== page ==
Initiating Trust in a Hostile Environment: A Case Study of Leaders Forging a New Transnational Partnership in Iraq
Benjamin Paul Dean
Transnational or global partnerships and intercultural strategic alliances require organizational leaders who will proactively engage risk and establish initial trust at the earliest stage of the emerging new relationship, especially where the prospective partnership must overcome a hostile external environment in which risk is high. Recent models of trust have emphasized the importance of trusting behavior that occurs early in the relationship. The model proposed by Jarvenpaa, Knoll, and Leidner (1998) refers to such early behavior as trusting action. Trusting action resembles a form of emergent trust or trust ex ante, similar to swift trust. This case study considers a new transnational partnership between two faith-based nonprofit charitable organizations—one in Iraq and the other in the United States. The study reports how risk-taking behavior and trusting action by leaders overcame a hostile, low-trust environment to create the intercultural relationship of trust essential to forming a strategic alliance. The findings support Jarvenpaa et al.’s proposition that initial trusting action functions both directly as a nontraditional antecedent of trust and indirectly by enhancing other antecedents. A need remains for additional case studies on how leadership initiatives can strategically employ mechanisms and interactions of early trusting behaviors to expedite such partnerships and alliances. [more]
 
Democratic Leadership: The Lessons of Exemplary Models for Democratic Governance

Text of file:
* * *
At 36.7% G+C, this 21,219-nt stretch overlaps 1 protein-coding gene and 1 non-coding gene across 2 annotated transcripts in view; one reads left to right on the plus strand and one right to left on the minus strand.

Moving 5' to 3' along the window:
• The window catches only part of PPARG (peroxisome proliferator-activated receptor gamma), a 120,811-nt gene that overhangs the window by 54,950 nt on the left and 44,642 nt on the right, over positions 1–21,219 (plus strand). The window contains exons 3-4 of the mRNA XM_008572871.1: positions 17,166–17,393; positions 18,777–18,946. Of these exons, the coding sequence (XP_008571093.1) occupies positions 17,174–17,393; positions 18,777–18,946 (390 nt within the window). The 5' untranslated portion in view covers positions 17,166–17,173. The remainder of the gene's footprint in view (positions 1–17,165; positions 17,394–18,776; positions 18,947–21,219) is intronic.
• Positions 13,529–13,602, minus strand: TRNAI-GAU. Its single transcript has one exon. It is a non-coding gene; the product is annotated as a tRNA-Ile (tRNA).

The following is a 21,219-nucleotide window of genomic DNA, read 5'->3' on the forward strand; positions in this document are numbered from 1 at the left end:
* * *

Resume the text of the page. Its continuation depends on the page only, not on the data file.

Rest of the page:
Sanghan Choi
Since leadership plays a vital role in democratic movements, understanding the nature of democratic leadership is essential. However, the definition of democratic leadership is unclear (Gastil, 1994). Also, little research has defined democratic leadership in the context of democratic movements. The leadership literature has paid no attention to democratic leadership in such movements, focusing on democratic leadership within small groups and organizations. This study proposes a framework of democratic leadership in democratic movements. The framework includes contexts, motivations, characteristics, and outcomes of democratic leadership. The study considers sacrifice, courage, symbolism, citizen participation, and vision as major characteristics in the display of democratic leadership in various political, social, and cultural contexts. Applying the framework to Nelson Mandela, Lech Walesa, and Dae Jung Kim; the study considers them as exemplary models of democratic leadership in democratic movements for achieving democracy. They have showed crucial characteristics of democratic leadership, offering lessons for democratic governance. [more]
 
Transformational Leaders: Their Socialization, Self-Concept, and Shaping Experiences
Punam Sahgal & Anil Pathak
This study uses a developmental perspective to study transformational leadership in the Indian context. It focuses on significant life experiences that have shaped leaders who have successfully transformed organizations. The personal experiences shared by leaders offer valuable insights on the role of family and childhood experiences that have had a sustained impact on their lives. The paper suggests that leaders do not emerge as a consequence of events or incidents but a journey of distinctive life experiences and processes. It concludes with a framework that weaves the antecedents of leadership that have enabled leaders to accomplish professional growth and success. [more]
 


International Journal of Leadership Studies
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© 2007| ISSN 1554-3145